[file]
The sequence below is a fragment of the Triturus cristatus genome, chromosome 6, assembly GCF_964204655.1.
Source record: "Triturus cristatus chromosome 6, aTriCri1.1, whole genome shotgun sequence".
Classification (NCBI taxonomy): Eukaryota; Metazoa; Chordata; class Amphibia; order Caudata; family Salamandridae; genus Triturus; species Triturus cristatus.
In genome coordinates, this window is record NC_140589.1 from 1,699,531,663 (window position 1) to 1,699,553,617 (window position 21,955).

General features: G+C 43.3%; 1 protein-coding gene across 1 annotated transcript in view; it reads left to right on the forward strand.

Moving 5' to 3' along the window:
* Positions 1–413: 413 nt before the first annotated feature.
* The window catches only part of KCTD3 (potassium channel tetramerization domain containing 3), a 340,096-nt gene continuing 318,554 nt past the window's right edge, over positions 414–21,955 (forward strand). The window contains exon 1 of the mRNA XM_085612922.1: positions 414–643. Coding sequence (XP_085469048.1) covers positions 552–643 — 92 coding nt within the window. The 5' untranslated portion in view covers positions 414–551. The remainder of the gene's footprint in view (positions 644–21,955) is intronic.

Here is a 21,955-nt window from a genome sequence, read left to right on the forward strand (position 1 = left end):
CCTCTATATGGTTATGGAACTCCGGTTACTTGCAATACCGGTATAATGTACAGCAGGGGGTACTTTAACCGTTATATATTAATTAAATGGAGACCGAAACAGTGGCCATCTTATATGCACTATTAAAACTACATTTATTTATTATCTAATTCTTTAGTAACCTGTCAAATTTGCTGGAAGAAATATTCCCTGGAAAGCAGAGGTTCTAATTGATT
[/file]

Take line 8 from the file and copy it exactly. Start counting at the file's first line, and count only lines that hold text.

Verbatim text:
* The window catches only part of KCTD3 (potassium channel tetramerization domain containing 3), a 340,096-nt gene continuing 318,554 nt past the window's right edge, over positions 414–21,955 (forward strand). The window contains exon 1 of the mRNA XM_085612922.1: positions 414–643. Coding sequence (XP_085469048.1) covers positions 552–643 — 92 coding nt within the window. The 5' untranslated portion in view covers positions 414–551. The remainder of the gene's footprint in view (positions 644–21,955) is intronic.